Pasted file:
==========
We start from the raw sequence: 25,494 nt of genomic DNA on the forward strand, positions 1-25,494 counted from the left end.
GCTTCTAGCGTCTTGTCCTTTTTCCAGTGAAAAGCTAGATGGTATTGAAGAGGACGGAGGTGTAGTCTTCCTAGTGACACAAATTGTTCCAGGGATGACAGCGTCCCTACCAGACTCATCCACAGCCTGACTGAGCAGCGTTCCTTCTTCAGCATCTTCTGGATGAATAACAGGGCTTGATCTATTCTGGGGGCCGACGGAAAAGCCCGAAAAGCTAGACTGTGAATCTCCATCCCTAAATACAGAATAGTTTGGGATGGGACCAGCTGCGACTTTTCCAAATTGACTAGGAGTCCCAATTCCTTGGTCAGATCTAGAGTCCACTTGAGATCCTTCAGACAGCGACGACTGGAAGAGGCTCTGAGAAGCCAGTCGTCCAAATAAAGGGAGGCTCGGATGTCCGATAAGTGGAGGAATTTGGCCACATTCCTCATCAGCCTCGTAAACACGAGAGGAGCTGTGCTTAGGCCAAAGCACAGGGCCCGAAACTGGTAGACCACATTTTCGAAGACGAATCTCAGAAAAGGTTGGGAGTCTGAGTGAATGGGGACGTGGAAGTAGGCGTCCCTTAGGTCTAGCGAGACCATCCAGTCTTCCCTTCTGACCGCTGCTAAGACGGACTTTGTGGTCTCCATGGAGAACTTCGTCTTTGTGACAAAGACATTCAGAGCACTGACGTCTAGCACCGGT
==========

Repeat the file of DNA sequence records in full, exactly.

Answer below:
We start from the raw sequence: 25,494 nt of genomic DNA on the forward strand, positions 1-25,494 counted from the left end.
GCTTCTAGCGTCTTGTCCTTTTTCCAGTGAAAAGCTAGATGGTATTGAAGAGGACGGAGGTGTAGTCTTCCTAGTGACACAAATTGTTCCAGGGATGACAGCGTCCCTACCAGACTCATCCACAGCCTGACTGAGCAGCGTTCCTTCTTCAGCATCTTCTGGATGAATAACAGGGCTTGATCTATTCTGGGGGCCGACGGAAAAGCCCGAAAAGCTAGACTGTGAATCTCCATCCCTAAATACAGAATAGTTTGGGATGGGACCAGCTGCGACTTTTCCAAATTGACTAGGAGTCCCAATTCCTTGGTCAGATCTAGAGTCCACTTGAGATCCTTCAGACAGCGACGACTGGAAGAGGCTCTGAGAAGCCAGTCGTCCAAATAAAGGGAGGCTCGGATGTCCGATAAGTGGAGGAATTTGGCCACATTCCTCATCAGCCTCGTAAACACGAGAGGAGCTGTGCTTAGGCCAAAGCACAGGGCCCGAAACTGGTAGACCACATTTTCGAAGACGAATCTCAGAAAAGGTTGGGAGTCTGAGTGAATGGGGACGTGGAAGTAGGCGTCCCTTAGGTCTAGCGAGACCATCCAGTCTTCCCTTCTGACCGCTGCTAAGACGGACTTTGTGGTCTCCATGGAGAACTTCGTCTTTGTGACAAAGACATTCAGAGCACTGACGTCTAGCACCGGT